The same happens in Algeria with the sub-Saharan refugees who either stay in the South or move farther to the Northern cities (dying, for some, while crossing the Sahara). In Bejaia (and elsewhere), you can see them, men, women, children and babies turned into street beggars or very low-cost workers in construction/farming fields. They rely on the locals’ generosity and also suffer from their animosity (some in Algeria say they’d spread their diseases – yes, it’s the bell ringing that you hear.)
So I though I’d write a very short review of a beautiful book on the times when our people were themselves refugees, pushed out by the French occupier’s policies and seeking refuge in neighbouring Morocco and Tunisia if not farther. Continue reading →
Tomorrow we will celebrate the 61st anniversary of the Algerian Revolution. I used to dedicate a post to this occasion with a link to a song or a poem. This time will be different as I am taking this opportunity to finish this book review draft and post it.
The Algerian Revolution was the final step taken by the Algerian people towards their independence. All the armed and peaceful resistance actions taken since the French invasion in 1830 paved the way for the glorious War of Independence. The resistance movement led by Emir Abdekader was a major episode even though it ended with the prince surrendering to the French who imprisoned him and his followers in France instead of sending him to today’s Turkey, Syria, Egypt or KSA as was agreed between the Emir and the Duke of Aumale. And this is where Amel Chaouati’s book comes in.
Many books have been and are written on Emir Abdelkader but only a few speak of his 97 followers (including 21 women and 15 children and babies) and I don’t remember reading any which relate the story of the women amongst them during his detention period in France (three months in Toulon, four in Pau and four long years in Amboise). Chaouati tried to tackle this aspect.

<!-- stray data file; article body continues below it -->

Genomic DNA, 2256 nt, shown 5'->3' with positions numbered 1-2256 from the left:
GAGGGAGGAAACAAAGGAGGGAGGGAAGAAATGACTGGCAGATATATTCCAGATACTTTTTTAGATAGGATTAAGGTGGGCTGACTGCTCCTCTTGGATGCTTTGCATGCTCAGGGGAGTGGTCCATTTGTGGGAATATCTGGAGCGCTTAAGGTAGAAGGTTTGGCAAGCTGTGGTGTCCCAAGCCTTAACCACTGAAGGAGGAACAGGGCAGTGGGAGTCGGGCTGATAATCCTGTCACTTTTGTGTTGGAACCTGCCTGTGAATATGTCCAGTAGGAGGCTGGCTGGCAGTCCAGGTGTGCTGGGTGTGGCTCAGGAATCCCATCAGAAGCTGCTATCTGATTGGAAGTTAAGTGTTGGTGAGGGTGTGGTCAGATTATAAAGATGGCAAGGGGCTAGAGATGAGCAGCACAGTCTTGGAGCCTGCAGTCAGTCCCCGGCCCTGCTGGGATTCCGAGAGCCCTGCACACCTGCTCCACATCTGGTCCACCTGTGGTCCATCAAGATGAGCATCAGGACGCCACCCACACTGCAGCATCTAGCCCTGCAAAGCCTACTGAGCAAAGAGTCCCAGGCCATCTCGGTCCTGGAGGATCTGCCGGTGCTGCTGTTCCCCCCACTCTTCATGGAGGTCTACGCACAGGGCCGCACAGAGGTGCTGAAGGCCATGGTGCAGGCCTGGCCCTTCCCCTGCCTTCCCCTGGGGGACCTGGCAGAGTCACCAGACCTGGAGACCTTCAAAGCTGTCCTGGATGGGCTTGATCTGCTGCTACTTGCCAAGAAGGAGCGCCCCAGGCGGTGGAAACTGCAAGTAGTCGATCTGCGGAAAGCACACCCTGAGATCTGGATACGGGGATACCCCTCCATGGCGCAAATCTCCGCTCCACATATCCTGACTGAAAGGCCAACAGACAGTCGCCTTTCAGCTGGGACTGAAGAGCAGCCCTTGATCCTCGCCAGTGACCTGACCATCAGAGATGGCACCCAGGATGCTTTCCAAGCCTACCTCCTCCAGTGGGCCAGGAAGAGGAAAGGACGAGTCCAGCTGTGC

I admit I was more sceptical when I bought the 1500 DZD worth book than when I started reading this one. I wondered what the author would have to say knowing the scarcity of historical sources. And I was right, there was little material to fill the 204 pages of the book except that the author chose a different perspective.
My previous book review was dedicated to the now International Star Kamel Daoud. It was almost a year ago and, back then, Daoud was a LQO newspaper chronicler known by a few Algerians. Eleven months later and after some TV appearances in France, a lost Goncourt, a threat by a Salafi clown and a Goncourt First Novel Prize, Daoud has become Algeria’s best author and specialist in all social, Islamic and political questions… abroad.
I still believe that Daoud wouldn’t have been acclaimed that much (in France) and certainly not awarded a penny had he not written something related to Albert Camus and had his political opinions been different. For his novel is boring most of the time just like his chronicles (you can disagree) which are also sad and depressing (you must agree). Today Daoud Continue reading →
I hesitated a lot before reading this book. I had been a reader of Kamel Daoud‘s chronicles (without quite agreeing with their content) before I stopped a few years ago as he grew gloomier than ever. But I checked them again a few times during the last presidential elections and I liked what I read. This added to the fact that I felt Camus‘s The Stranger needed an answer if not a sequel convinced me to make the move.
I read The Stranger many years ago and, like many, felt a void left by the missing details on the Arab man killed by Meursault. This void combined to Camus’s statements/stance during the Algerian war of independence led to the many polemics around Camus and his belonging (or not) to Algeria.